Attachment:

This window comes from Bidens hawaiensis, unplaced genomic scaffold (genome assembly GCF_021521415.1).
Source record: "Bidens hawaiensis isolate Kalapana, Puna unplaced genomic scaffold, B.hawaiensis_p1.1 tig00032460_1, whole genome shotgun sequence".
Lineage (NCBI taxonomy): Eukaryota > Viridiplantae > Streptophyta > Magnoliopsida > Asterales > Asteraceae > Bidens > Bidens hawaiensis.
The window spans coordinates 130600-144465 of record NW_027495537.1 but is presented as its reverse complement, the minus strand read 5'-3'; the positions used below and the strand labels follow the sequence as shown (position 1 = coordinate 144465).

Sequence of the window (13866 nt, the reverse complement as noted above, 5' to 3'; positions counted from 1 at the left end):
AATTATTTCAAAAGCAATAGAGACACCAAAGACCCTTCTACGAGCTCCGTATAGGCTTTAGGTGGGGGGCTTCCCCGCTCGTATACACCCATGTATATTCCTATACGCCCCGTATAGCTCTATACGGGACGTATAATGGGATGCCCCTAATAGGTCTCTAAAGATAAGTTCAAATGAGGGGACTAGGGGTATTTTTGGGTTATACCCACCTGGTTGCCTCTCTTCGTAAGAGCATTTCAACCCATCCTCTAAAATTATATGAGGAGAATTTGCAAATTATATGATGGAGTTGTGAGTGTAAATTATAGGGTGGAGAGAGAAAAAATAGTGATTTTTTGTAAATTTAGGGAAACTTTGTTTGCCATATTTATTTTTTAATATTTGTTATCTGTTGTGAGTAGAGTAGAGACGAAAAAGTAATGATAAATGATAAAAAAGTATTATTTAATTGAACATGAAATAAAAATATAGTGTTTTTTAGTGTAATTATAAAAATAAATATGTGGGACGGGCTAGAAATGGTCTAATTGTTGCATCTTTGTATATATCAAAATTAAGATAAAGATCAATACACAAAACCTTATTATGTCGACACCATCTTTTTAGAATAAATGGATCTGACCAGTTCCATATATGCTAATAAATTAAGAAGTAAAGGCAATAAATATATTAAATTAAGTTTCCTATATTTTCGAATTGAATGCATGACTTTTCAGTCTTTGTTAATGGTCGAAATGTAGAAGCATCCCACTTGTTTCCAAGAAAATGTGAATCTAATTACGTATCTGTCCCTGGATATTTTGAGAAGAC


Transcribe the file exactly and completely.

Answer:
This window comes from Bidens hawaiensis, unplaced genomic scaffold (genome assembly GCF_021521415.1).
Source record: "Bidens hawaiensis isolate Kalapana, Puna unplaced genomic scaffold, B.hawaiensis_p1.1 tig00032460_1, whole genome shotgun sequence".
Lineage (NCBI taxonomy): Eukaryota > Viridiplantae > Streptophyta > Magnoliopsida > Asterales > Asteraceae > Bidens > Bidens hawaiensis.
The window spans coordinates 130600-144465 of record NW_027495537.1 but is presented as its reverse complement, the minus strand read 5'-3'; the positions used below and the strand labels follow the sequence as shown (position 1 = coordinate 144465).

Sequence of the window (13866 nt, the reverse complement as noted above, 5' to 3'; positions counted from 1 at the left end):
AATTATTTCAAAAGCAATAGAGACACCAAAGACCCTTCTACGAGCTCCGTATAGGCTTTAGGTGGGGGGCTTCCCCGCTCGTATACACCCATGTATATTCCTATACGCCCCGTATAGCTCTATACGGGACGTATAATGGGATGCCCCTAATAGGTCTCTAAAGATAAGTTCAAATGAGGGGACTAGGGGTATTTTTGGGTTATACCCACCTGGTTGCCTCTCTTCGTAAGAGCATTTCAACCCATCCTCTAAAATTATATGAGGAGAATTTGCAAATTATATGATGGAGTTGTGAGTGTAAATTATAGGGTGGAGAGAGAAAAAATAGTGATTTTTTGTAAATTTAGGGAAACTTTGTTTGCCATATTTATTTTTTAATATTTGTTATCTGTTGTGAGTAGAGTAGAGACGAAAAAGTAATGATAAATGATAAAAAAGTATTATTTAATTGAACATGAAATAAAAATATAGTGTTTTTTAGTGTAATTATAAAAATAAATATGTGGGACGGGCTAGAAATGGTCTAATTGTTGCATCTTTGTATATATCAAAATTAAGATAAAGATCAATACACAAAACCTTATTATGTCGACACCATCTTTTTAGAATAAATGGATCTGACCAGTTCCATATATGCTAATAAATTAAGAAGTAAAGGCAATAAATATATTAAATTAAGTTTCCTATATTTTCGAATTGAATGCATGACTTTTCAGTCTTTGTTAATGGTCGAAATGTAGAAGCATCCCACTTGTTTCCAAGAAAATGTGAATCTAATTACGTATCTGTCCCTGGATATTTTGAGAAGAC